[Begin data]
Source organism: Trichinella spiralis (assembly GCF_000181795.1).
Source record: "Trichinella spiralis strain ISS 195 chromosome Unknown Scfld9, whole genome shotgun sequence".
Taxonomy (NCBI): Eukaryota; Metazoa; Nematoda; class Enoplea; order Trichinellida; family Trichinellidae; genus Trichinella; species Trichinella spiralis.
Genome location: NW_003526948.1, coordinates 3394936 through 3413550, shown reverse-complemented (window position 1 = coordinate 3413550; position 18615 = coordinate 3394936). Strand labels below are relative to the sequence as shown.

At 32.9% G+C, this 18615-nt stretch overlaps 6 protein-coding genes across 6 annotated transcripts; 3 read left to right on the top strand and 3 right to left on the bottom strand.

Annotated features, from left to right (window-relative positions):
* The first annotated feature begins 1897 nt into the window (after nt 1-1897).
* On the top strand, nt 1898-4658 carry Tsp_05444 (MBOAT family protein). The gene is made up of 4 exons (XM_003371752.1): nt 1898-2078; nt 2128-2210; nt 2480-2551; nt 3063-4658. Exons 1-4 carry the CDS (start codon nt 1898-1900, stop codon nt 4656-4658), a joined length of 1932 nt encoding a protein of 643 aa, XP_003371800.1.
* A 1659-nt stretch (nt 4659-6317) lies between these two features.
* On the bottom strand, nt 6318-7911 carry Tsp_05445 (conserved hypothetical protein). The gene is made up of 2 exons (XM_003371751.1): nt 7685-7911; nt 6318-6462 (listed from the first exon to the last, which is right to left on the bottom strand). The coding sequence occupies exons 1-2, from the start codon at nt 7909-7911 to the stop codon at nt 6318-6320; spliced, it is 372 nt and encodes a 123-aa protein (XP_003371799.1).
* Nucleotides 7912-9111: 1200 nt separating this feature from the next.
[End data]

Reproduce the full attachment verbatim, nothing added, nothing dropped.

Source organism: Trichinella spiralis (assembly GCF_000181795.1).
Source record: "Trichinella spiralis strain ISS 195 chromosome Unknown Scfld9, whole genome shotgun sequence".
Taxonomy (NCBI): Eukaryota; Metazoa; Nematoda; class Enoplea; order Trichinellida; family Trichinellidae; genus Trichinella; species Trichinella spiralis.
Genome location: NW_003526948.1, coordinates 3394936 through 3413550, shown reverse-complemented (window position 1 = coordinate 3413550; position 18615 = coordinate 3394936). Strand labels below are relative to the sequence as shown.

At 32.9% G+C, this 18615-nt stretch overlaps 6 protein-coding genes across 6 annotated transcripts; 3 read left to right on the top strand and 3 right to left on the bottom strand.

Annotated features, from left to right (window-relative positions):
* The first annotated feature begins 1897 nt into the window (after nt 1-1897).
* On the top strand, nt 1898-4658 carry Tsp_05444 (MBOAT family protein). The gene is made up of 4 exons (XM_003371752.1): nt 1898-2078; nt 2128-2210; nt 2480-2551; nt 3063-4658. Exons 1-4 carry the CDS (start codon nt 1898-1900, stop codon nt 4656-4658), a joined length of 1932 nt encoding a protein of 643 aa, XP_003371800.1.
* A 1659-nt stretch (nt 4659-6317) lies between these two features.
* On the bottom strand, nt 6318-7911 carry Tsp_05445 (conserved hypothetical protein). The gene is made up of 2 exons (XM_003371751.1): nt 7685-7911; nt 6318-6462 (listed from the first exon to the last, which is right to left on the bottom strand). The coding sequence occupies exons 1-2, from the start codon at nt 7909-7911 to the stop codon at nt 6318-6320; spliced, it is 372 nt and encodes a 123-aa protein (XP_003371799.1).
* Nucleotides 7912-9111: 1200 nt separating this feature from the next.